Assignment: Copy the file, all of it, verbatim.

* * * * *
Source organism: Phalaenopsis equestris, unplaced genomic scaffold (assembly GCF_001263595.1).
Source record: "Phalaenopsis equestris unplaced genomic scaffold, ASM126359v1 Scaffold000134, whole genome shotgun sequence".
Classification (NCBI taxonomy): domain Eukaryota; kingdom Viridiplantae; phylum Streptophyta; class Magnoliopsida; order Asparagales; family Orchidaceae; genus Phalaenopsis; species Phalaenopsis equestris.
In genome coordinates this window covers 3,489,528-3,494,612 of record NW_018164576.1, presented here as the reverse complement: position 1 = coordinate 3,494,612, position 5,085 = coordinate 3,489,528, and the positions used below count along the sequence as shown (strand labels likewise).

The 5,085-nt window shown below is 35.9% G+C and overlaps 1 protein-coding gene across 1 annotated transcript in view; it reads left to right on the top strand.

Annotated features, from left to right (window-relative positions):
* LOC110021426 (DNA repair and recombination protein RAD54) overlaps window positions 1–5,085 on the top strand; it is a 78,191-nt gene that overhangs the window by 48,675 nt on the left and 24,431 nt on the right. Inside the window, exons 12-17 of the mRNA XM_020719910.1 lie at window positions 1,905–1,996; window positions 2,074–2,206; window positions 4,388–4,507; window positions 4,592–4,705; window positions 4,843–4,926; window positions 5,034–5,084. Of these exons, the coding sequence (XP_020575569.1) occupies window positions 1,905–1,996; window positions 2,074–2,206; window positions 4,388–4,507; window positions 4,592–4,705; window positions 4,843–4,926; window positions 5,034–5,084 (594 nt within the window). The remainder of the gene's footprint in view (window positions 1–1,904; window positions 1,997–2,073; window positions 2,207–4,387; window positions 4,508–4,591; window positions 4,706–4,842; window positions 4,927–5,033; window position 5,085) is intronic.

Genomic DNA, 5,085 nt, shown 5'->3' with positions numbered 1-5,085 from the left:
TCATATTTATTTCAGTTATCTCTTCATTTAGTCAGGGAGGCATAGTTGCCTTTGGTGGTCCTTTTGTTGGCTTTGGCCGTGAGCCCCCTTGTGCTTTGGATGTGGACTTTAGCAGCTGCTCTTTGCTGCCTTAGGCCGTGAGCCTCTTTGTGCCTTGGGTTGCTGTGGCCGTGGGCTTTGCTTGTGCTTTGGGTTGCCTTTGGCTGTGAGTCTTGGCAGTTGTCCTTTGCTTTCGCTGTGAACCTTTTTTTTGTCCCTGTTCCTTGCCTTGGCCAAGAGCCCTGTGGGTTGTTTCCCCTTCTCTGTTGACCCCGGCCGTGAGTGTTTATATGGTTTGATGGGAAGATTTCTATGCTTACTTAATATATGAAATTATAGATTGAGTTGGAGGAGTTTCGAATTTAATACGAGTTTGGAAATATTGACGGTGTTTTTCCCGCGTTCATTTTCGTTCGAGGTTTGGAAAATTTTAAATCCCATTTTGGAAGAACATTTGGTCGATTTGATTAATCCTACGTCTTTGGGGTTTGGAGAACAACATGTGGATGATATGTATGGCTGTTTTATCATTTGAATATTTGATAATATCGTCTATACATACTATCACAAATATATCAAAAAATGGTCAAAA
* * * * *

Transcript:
Source organism: Phalaenopsis equestris, unplaced genomic scaffold (assembly GCF_001263595.1).
Source record: "Phalaenopsis equestris unplaced genomic scaffold, ASM126359v1 Scaffold000134, whole genome shotgun sequence".
Classification (NCBI taxonomy): domain Eukaryota; kingdom Viridiplantae; phylum Streptophyta; class Magnoliopsida; order Asparagales; family Orchidaceae; genus Phalaenopsis; species Phalaenopsis equestris.
In genome coordinates this window covers 3,489,528-3,494,612 of record NW_018164576.1, presented here as the reverse complement: position 1 = coordinate 3,494,612, position 5,085 = coordinate 3,489,528, and the positions used below count along the sequence as shown (strand labels likewise).

The 5,085-nt window shown below is 35.9% G+C and overlaps 1 protein-coding gene across 1 annotated transcript in view; it reads left to right on the top strand.

Annotated features, from left to right (window-relative positions):
* LOC110021426 (DNA repair and recombination protein RAD54) overlaps window positions 1–5,085 on the top strand; it is a 78,191-nt gene that overhangs the window by 48,675 nt on the left and 24,431 nt on the right. Inside the window, exons 12-17 of the mRNA XM_020719910.1 lie at window positions 1,905–1,996; window positions 2,074–2,206; window positions 4,388–4,507; window positions 4,592–4,705; window positions 4,843–4,926; window positions 5,034–5,084. Of these exons, the coding sequence (XP_020575569.1) occupies window positions 1,905–1,996; window positions 2,074–2,206; window positions 4,388–4,507; window positions 4,592–4,705; window positions 4,843–4,926; window positions 5,034–5,084 (594 nt within the window). The remainder of the gene's footprint in view (window positions 1–1,904; window positions 1,997–2,073; window positions 2,207–4,387; window positions 4,508–4,591; window positions 4,706–4,842; window positions 4,927–5,033; window position 5,085) is intronic.

Genomic DNA, 5,085 nt, shown 5'->3' with positions numbered 1-5,085 from the left:
TCATATTTATTTCAGTTATCTCTTCATTTAGTCAGGGAGGCATAGTTGCCTTTGGTGGTCCTTTTGTTGGCTTTGGCCGTGAGCCCCCTTGTGCTTTGGATGTGGACTTTAGCAGCTGCTCTTTGCTGCCTTAGGCCGTGAGCCTCTTTGTGCCTTGGGTTGCTGTGGCCGTGGGCTTTGCTTGTGCTTTGGGTTGCCTTTGGCTGTGAGTCTTGGCAGTTGTCCTTTGCTTTCGCTGTGAACCTTTTTTTTGTCCCTGTTCCTTGCCTTGGCCAAGAGCCCTGTGGGTTGTTTCCCCTTCTCTGTTGACCCCGGCCGTGAGTGTTTATATGGTTTGATGGGAAGATTTCTATGCTTACTTAATATATGAAATTATAGATTGAGTTGGAGGAGTTTCGAATTTAATACGAGTTTGGAAATATTGACGGTGTTTTTCCCGCGTTCATTTTCGTTCGAGGTTTGGAAAATTTTAAATCCCATTTTGGAAGAACATTTGGTCGATTTGATTAATCCTACGTCTTTGGGGTTTGGAGAACAACATGTGGATGATATGTATGGCTGTTTTATCATTTGAATATTTGATAATATCGTCTATACATACTATCACAAATATATCAAAAAATGGTCAAAA